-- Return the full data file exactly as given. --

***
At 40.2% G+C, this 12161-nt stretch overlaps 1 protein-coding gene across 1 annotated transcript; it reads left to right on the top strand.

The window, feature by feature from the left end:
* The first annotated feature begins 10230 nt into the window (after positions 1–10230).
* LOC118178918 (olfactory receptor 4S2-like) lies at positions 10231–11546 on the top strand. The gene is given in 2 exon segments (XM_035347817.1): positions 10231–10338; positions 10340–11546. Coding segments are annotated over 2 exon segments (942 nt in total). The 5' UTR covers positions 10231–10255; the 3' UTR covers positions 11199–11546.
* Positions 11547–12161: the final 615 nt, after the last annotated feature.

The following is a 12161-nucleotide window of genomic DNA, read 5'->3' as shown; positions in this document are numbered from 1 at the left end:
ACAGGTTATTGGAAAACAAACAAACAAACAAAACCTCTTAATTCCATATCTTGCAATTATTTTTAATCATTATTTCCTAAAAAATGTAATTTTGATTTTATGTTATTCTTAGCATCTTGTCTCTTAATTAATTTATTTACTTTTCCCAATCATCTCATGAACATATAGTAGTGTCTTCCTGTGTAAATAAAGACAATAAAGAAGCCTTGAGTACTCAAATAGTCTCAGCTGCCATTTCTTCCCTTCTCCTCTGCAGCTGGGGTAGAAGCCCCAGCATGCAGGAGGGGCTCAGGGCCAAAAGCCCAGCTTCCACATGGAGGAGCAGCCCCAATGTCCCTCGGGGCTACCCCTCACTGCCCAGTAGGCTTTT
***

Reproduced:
At 40.2% G+C, this 12161-nt stretch overlaps 1 protein-coding gene across 1 annotated transcript; it reads left to right on the top strand.

The window, feature by feature from the left end:
* The first annotated feature begins 10230 nt into the window (after positions 1–10230).
* LOC118178918 (olfactory receptor 4S2-like) lies at positions 10231–11546 on the top strand. The gene is given in 2 exon segments (XM_035347817.1): positions 10231–10338; positions 10340–11546. Coding segments are annotated over 2 exon segments (942 nt in total). The 5' UTR covers positions 10231–10255; the 3' UTR covers positions 11199–11546.
* Positions 11547–12161: the final 615 nt, after the last annotated feature.

The following is a 12161-nucleotide window of genomic DNA, read 5'->3' as shown; positions in this document are numbered from 1 at the left end:
ACAGGTTATTGGAAAACAAACAAACAAACAAAACCTCTTAATTCCATATCTTGCAATTATTTTTAATCATTATTTCCTAAAAAATGTAATTTTGATTTTATGTTATTCTTAGCATCTTGTCTCTTAATTAATTTATTTACTTTTCCCAATCATCTCATGAACATATAGTAGTGTCTTCCTGTGTAAATAAAGACAATAAAGAAGCCTTGAGTACTCAAATAGTCTCAGCTGCCATTTCTTCCCTTCTCCTCTGCAGCTGGGGTAGAAGCCCCAGCATGCAGGAGGGGCTCAGGGCCAAAAGCCCAGCTTCCACATGGAGGAGCAGCCCCAATGTCCCTCGGGGCTACCCCTCACTGCCCAGTAGGCTTTT